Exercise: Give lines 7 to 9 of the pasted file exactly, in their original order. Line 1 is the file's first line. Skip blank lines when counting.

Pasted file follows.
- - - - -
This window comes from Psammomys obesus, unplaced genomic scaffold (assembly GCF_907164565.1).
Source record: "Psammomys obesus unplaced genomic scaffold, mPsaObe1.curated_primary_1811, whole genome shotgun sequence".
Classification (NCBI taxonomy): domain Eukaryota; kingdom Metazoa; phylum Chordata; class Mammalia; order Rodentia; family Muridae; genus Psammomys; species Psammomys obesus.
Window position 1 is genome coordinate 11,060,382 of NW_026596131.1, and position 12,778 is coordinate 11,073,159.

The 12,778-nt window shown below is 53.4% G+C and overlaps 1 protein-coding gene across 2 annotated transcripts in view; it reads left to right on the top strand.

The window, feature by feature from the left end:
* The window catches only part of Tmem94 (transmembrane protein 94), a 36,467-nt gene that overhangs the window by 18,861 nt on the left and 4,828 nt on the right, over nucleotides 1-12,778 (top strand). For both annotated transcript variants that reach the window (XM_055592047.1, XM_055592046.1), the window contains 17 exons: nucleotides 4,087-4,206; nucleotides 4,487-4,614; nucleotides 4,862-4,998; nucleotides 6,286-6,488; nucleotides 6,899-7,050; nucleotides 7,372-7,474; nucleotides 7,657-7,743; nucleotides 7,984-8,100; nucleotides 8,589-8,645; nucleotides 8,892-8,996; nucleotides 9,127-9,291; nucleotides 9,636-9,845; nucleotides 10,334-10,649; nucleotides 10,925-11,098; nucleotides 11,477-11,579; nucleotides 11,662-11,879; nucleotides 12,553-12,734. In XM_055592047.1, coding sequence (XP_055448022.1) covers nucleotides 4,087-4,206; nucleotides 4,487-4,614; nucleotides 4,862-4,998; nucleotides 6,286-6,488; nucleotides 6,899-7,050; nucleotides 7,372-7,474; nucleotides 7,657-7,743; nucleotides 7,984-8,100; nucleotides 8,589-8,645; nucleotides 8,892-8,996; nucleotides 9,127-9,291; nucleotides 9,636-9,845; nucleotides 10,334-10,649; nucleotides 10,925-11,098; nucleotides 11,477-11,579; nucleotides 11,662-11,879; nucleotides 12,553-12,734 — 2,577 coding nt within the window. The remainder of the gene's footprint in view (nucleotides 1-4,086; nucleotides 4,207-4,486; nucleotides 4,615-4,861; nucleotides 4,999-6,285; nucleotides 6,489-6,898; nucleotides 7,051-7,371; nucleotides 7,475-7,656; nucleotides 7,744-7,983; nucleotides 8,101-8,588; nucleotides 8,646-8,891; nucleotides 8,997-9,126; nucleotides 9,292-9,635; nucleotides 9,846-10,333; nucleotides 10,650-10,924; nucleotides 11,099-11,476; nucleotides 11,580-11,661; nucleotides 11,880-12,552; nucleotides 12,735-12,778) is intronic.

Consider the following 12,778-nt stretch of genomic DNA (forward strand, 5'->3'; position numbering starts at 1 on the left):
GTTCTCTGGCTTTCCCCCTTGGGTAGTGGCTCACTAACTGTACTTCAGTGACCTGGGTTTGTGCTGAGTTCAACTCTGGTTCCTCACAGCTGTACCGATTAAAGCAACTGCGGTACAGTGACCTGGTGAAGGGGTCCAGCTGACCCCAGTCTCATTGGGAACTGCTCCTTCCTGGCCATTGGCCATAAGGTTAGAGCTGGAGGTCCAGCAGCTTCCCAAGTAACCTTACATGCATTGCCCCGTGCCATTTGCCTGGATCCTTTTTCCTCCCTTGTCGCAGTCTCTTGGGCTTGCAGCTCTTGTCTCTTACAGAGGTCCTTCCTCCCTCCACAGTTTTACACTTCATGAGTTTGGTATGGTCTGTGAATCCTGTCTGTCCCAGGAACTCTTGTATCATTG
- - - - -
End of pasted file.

* The window catches only part of Tmem94 (transmembrane protein 94), a 36,467-nt gene that overhangs the window by 18,861 nt on the left and 4,828 nt on the right, over nucleotides 1-12,778 (top strand). For both annotated transcript variants that reach the window (XM_055592047.1, XM_055592046.1), the window contains 17 exons: nucleotides 4,087-4,206; nucleotides 4,487-4,614; nucleotides 4,862-4,998; nucleotides 6,286-6,488; nucleotides 6,899-7,050; nucleotides 7,372-7,474; nucleotides 7,657-7,743; nucleotides 7,984-8,100; nucleotides 8,589-8,645; nucleotides 8,892-8,996; nucleotides 9,127-9,291; nucleotides 9,636-9,845; nucleotides 10,334-10,649; nucleotides 10,925-11,098; nucleotides 11,477-11,579; nucleotides 11,662-11,879; nucleotides 12,553-12,734. In XM_055592047.1, coding sequence (XP_055448022.1) covers nucleotides 4,087-4,206; nucleotides 4,487-4,614; nucleotides 4,862-4,998; nucleotides 6,286-6,488; nucleotides 6,899-7,050; nucleotides 7,372-7,474; nucleotides 7,657-7,743; nucleotides 7,984-8,100; nucleotides 8,589-8,645; nucleotides 8,892-8,996; nucleotides 9,127-9,291; nucleotides 9,636-9,845; nucleotides 10,334-10,649; nucleotides 10,925-11,098; nucleotides 11,477-11,579; nucleotides 11,662-11,879; nucleotides 12,553-12,734 — 2,577 coding nt within the window. The remainder of the gene's footprint in view (nucleotides 1-4,086; nucleotides 4,207-4,486; nucleotides 4,615-4,861; nucleotides 4,999-6,285; nucleotides 6,489-6,898; nucleotides 7,051-7,371; nucleotides 7,475-7,656; nucleotides 7,744-7,983; nucleotides 8,101-8,588; nucleotides 8,646-8,891; nucleotides 8,997-9,126; nucleotides 9,292-9,635; nucleotides 9,846-10,333; nucleotides 10,650-10,924; nucleotides 11,099-11,476; nucleotides 11,580-11,661; nucleotides 11,880-12,552; nucleotides 12,735-12,778) is intronic.

Consider the following 12,778-nt stretch of genomic DNA (forward strand, 5'->3'; position numbering starts at 1 on the left):
GTTCTCTGGCTTTCCCCCTTGGGTAGTGGCTCACTAACTGTACTTCAGTGACCTGGGTTTGTGCTGAGTTCAACTCTGGTTCCTCACAGCTGTACCGATTAAAGCAACTGCGGTACAGTGACCTGGTGAAGGGGTCCAGCTGACCCCAGTCTCATTGGGAACTGCTCCTTCCTGGCCATTGGCCATAAGGTTAGAGCTGGAGGTCCAGCAGCTTCCCAAGTAACCTTACATGCATTGCCCCGTGCCATTTGCCTGGATCCTTTTTCCTCCCTTGTCGCAGTCTCTTGGGCTTGCAGCTCTTGTCTCTTACAGAGGTCCTTCCTCCCTCCACAGTTTTACACTTCATGAGTTTGGTATGGTCTGTGAATCCTGTCTGTCCCAGGAACTCTTGTATCATTG